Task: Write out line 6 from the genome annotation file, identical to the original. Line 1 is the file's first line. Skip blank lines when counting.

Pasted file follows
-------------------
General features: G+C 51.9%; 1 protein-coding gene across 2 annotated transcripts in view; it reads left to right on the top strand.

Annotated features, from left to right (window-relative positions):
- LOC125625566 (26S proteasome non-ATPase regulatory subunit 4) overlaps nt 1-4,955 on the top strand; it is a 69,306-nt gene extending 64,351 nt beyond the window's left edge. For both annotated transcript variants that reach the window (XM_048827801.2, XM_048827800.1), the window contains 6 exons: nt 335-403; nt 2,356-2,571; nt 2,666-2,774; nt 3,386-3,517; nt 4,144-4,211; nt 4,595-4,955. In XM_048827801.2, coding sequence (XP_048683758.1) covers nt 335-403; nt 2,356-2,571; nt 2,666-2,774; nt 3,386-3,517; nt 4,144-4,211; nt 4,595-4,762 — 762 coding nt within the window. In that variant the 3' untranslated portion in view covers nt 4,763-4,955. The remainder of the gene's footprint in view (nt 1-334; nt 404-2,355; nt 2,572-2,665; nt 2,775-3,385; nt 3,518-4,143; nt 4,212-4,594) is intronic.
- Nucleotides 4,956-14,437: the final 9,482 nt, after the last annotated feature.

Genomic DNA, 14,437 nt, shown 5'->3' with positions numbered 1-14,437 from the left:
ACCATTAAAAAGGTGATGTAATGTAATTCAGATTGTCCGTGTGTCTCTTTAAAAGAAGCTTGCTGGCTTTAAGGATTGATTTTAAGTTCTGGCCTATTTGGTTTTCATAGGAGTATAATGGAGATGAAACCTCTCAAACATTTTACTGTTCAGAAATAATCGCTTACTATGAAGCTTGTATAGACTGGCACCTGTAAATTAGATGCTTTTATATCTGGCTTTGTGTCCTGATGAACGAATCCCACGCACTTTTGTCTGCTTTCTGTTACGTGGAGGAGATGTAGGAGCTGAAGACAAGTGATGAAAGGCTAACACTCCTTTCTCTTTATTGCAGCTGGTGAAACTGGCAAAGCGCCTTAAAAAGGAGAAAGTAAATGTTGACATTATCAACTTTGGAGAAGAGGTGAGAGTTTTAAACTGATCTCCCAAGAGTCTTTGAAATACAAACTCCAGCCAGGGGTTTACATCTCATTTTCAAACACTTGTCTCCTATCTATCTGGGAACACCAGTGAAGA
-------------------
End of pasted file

ACCATTAAAAAGGTGATGTAATGTAATTCAGATTGTCCGTGTGTCTCTTTAAAAGAAGCTTGCTGGCTTTAAGGATTGATTTTAAGTTCTGGCCTATTTGGTTTTCATAGGAGTATAATGGAGATGAAACCTCTCAAACATTTTACTGTTCAGAAATAATCGCTTACTATGAAGCTTGTATAGACTGGCACCTGTAAATTAGATGCTTTTATATCTGGCTTTGTGTCCTGATGAACGAATCCCACGCACTTTTGTCTGCTTTCTGTTACGTGGAGGAGATGTAGGAGCTGAAGACAAGTGATGAAAGGCTAACACTCCTTTCTCTTTATTGCAGCTGGTGAAACTGGCAAAGCGCCTTAAAAAGGAGAAAGTAAATGTTGACATTATCAACTTTGGAGAAGAGGTGAGAGTTTTAAACTGATCTCCCAAGAGTCTTTGAAATACAAACTCCAGCCAGGGGTTTACATCTCATTTTCAAACACTTGTCTCCTATCTATCTGGGAACACCAGTGAAGA